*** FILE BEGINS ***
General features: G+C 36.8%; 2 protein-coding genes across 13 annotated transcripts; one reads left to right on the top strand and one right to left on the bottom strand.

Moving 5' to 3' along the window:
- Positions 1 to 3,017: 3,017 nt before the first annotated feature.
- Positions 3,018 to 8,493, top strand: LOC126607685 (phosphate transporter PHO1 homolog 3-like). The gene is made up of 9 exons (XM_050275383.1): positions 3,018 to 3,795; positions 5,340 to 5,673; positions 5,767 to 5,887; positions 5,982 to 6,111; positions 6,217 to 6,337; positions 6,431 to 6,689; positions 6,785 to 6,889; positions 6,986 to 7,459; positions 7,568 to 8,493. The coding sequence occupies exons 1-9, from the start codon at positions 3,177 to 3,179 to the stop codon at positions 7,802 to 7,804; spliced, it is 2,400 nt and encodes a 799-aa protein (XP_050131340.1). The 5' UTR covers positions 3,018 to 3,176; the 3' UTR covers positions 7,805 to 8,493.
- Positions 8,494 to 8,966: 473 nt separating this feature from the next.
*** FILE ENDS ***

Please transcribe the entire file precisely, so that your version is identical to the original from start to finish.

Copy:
General features: G+C 36.8%; 2 protein-coding genes across 13 annotated transcripts; one reads left to right on the top strand and one right to left on the bottom strand.

Moving 5' to 3' along the window:
- Positions 1 to 3,017: 3,017 nt before the first annotated feature.
- Positions 3,018 to 8,493, top strand: LOC126607685 (phosphate transporter PHO1 homolog 3-like). The gene is made up of 9 exons (XM_050275383.1): positions 3,018 to 3,795; positions 5,340 to 5,673; positions 5,767 to 5,887; positions 5,982 to 6,111; positions 6,217 to 6,337; positions 6,431 to 6,689; positions 6,785 to 6,889; positions 6,986 to 7,459; positions 7,568 to 8,493. The coding sequence occupies exons 1-9, from the start codon at positions 3,177 to 3,179 to the stop codon at positions 7,802 to 7,804; spliced, it is 2,400 nt and encodes a 799-aa protein (XP_050131340.1). The 5' UTR covers positions 3,018 to 3,176; the 3' UTR covers positions 7,805 to 8,493.
- Positions 8,494 to 8,966: 473 nt separating this feature from the next.